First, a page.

Beyoncé is not a good feminist icon because commercial feminism is not empowering
By Jessica Berget, Opinions Editor
To some, Beyoncé is the epitome of feminism. On the surface, Mrs. Beyoncé Knowles-Carter seems like a great role model. She is an extremely talented performer and a hugely successful artist who sings about empowerment and self-confidence. Indeed, many claim that she has created a new wave of feminism appropriately called “Beyoncé Feminism,” which one student from the University of Warwick even wrote her final undergraduate sociology dissertation about.
If you ask me, this student chose a poor paragon. Beyoncé is not at all a good representation of a feminist. After thinking critically about the ways she exploits her personal affairs and how she brands her feminist image, I don’t think she is someone people should be calling an icon of the feminist movement.
To me, the way she brands herself as a feminist diminishes the entire movement. I believe that the kind of feminism she represents is what is known as commercial or celebrity feminism. This branch of feminism is used to promote one’s image and brand in an attempt to increase product sales, and it is not empowering.
In 2014, Beyoncé did a performance at the MTV Video Music Awards (VMAs) of her song “Flawless” where at the end, the word “FEMINIST” lit up behind her. People all over social media applauded her for it. However, I feel the reason she decided to brand herself a feminist in this way was not merely to make people aware of inequality or to educate, but rather as a way to promote her brand and make money off the movement. I mean, could there be a more obvious or one-dimensional way to announce that you’re a feminist than by displaying it in huge letters? I don’t think so. It reeks of slacktivism to me.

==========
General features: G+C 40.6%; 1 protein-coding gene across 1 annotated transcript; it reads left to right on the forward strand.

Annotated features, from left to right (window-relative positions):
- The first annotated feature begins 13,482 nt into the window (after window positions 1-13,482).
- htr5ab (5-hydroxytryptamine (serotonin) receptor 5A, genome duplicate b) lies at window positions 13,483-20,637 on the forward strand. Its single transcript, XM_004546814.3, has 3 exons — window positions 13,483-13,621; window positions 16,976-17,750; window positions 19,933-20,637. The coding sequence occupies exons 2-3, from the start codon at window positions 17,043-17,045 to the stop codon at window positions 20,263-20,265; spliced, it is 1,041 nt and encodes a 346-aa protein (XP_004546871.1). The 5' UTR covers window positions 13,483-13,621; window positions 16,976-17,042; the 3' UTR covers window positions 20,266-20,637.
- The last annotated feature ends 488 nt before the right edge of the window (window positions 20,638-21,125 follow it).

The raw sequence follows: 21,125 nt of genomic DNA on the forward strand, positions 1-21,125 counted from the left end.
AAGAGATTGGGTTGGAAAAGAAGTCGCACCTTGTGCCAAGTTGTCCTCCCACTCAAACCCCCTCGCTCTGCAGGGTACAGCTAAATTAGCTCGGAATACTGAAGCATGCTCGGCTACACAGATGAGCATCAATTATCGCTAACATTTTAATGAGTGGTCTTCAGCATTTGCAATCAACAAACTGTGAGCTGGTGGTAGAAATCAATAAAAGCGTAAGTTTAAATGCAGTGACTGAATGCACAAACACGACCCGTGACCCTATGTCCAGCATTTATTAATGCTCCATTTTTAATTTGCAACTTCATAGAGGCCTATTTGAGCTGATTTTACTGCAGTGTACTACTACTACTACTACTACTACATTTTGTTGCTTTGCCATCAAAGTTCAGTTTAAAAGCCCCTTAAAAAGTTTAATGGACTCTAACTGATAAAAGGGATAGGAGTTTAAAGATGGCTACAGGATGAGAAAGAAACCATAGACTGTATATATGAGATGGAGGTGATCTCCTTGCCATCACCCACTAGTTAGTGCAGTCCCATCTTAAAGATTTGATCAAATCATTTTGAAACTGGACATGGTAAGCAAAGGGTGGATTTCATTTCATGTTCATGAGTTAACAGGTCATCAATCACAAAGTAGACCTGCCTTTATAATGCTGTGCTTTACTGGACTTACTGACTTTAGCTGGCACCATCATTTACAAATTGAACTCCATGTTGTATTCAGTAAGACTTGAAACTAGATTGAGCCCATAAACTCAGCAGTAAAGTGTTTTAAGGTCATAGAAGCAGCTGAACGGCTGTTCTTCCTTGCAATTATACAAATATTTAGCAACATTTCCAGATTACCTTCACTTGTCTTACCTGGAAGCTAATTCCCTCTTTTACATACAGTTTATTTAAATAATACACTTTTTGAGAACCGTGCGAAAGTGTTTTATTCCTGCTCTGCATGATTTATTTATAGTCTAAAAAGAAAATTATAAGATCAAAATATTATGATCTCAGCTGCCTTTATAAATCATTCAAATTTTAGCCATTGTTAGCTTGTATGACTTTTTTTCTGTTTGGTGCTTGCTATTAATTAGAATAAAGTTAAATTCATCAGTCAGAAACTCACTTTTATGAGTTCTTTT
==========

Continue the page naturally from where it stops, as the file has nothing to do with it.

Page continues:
I think her reason for presenting herself as a feminist is no more than a good marketing scheme. The goal of most artists, actors, and other celebrities is ultimately to push their brand, their product, and to make money—so presenting an image of female empowerment at a televised event viewed by many young, impressionable teen girls is a great way to promote one’s “feminist” brand, no?
I think that by associating herself and her brand with the term, Beyoncé essentially brought feminism back into the mainstream and into the consumer market. Advertising feminism at an event like the VMAs, she made the word “feminist” seem not so scary anymore. What was formerly regarded as an extreme political ideology now had support from one of the biggest female celebrities of our time. I think as a result it’s become a fashion trend, and now her and all of her songs are associated with the movement, further solidifying her position at the top of the feminist market and increasing her product sales.
Another reason I disagree with her feminist façade is the basis of her most recent album Lemonade. In the album, she sings about the affair of her famous rapper husband Jay-Z. Many fans regarded this as an iconic moment for women and feminism, but I thought it was a cheap gimmick and a great way to exploit her personal affairs and her strong feminist image for album sales, which is not what I would describe as empowering.
On top of that, she decided to stay with her husband after he cheated on her. You could say it’s a testament to what a strong woman she is, but I think her reasons for doing so are only to keep up appearances and to continue to be the biggest celebrity couple in the entertainment industry. I also vehemently disagree with the idea that it is somehow feminist to stay with your husband after he had an affair, even if you do make a successful album and loads of money out of it, but that’s just my opinion and a separate discussion.
Many people out there who are doing a lot for women’s rights and equality are more deserving of the “feminist icon” label. Just because Beyoncé sings songs about girls running the world, includes lyrics about being flawless, and uses the word in her performances, it does not mean she deserves the title. Being a celebrity is largely about cultivating an image and making money—so think carefully about that when deciding who you look up to in the feminist movement.